How do you make the fantastic elements of your stories seem real?
We fortunately have a suspension of disbelief to work with. If we’re in a fantasy world, as long as the characters validate what’s happening, it becomes real to the reader.
First off, I believe having realistic characters immeasurably helps. Once I feel I’ve established that my characters are realistic (by having believable emotional reactions to the plot, a back story, character flaws, by showing proof that my characters are not suffering from deus ex machina, etc), those characters will inevitably encounter some of my fantastic elements, at which point they can either validate or invalidate those elements by their reactions.
If ‘warp drives’ are normal everyday things—or highly unusual—or thought of as completely impossible, the characters’ reactions should reflect that. The characters in the book automatically have more credential than the person reading the book because they’ve spent their entire lives in the book’s world. Having a scientist from this world react to the situation adds even more credential. And having a believable reason for that element to exist makes it practically gospel.
One character’s reaction is not necessarily enough. If a story starts off with a character that believes dragons exist, he can go find a dragon, touch it, and even die by it. But his reactions with other characters (and/or other characters’ reactions to the dragon) are what ultimately validates whether or not the dragons exist only in his head or are actually real, in the context of the story.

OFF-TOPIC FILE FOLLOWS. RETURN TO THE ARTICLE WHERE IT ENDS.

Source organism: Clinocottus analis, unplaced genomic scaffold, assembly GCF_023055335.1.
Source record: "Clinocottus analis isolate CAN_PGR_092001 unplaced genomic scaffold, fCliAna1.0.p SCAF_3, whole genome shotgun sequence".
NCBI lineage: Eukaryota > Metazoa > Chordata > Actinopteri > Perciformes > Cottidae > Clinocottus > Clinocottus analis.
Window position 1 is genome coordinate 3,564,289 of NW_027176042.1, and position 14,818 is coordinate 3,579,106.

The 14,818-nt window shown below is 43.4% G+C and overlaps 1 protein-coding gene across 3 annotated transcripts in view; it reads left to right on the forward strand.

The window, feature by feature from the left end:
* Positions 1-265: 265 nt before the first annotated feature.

In Five Rings, one fantastic element I decided to use is shifting reality by changing the nature of something that is commonplace on Earth. I’ve had the challenge of making fire seem like it’s a very rare thing, and also, nightmarishly frightening.
Fantasy becomes reality when characters in the story validate the fantastic story elements. So the people that live on Lura have a hard time imagining fire’s destructive power and, worse, of burning to death. So I’ve made sure that a healthy fear of the flame has been intergrated into their culture, and made sure that there are situations in the book where entire crowds of people react to fire with panic and hysteria.
Little-to-no fire also causes many interesting problems in the world, so the characters that populate Lura are forced to deal with it on a regular basis: Every time they set up camp, every time they have to cook, every time they want to get rid of evidence, lack of fire causes a problem that has to be solved (by unconventional means by our standards, but conventional by theirs).
As a result, fire becomes far more dramatic a story element than normal when it is used. If a character’s parents died in a fire, it’s a much bigger deal than it would be in a typical setting. If a character thinks they are going to be burned to death, I can really play on their fear. And if a forest is burned down, it won’t soon be forgotten. In fact, everyone in Lura would be talking about it for centuries to come.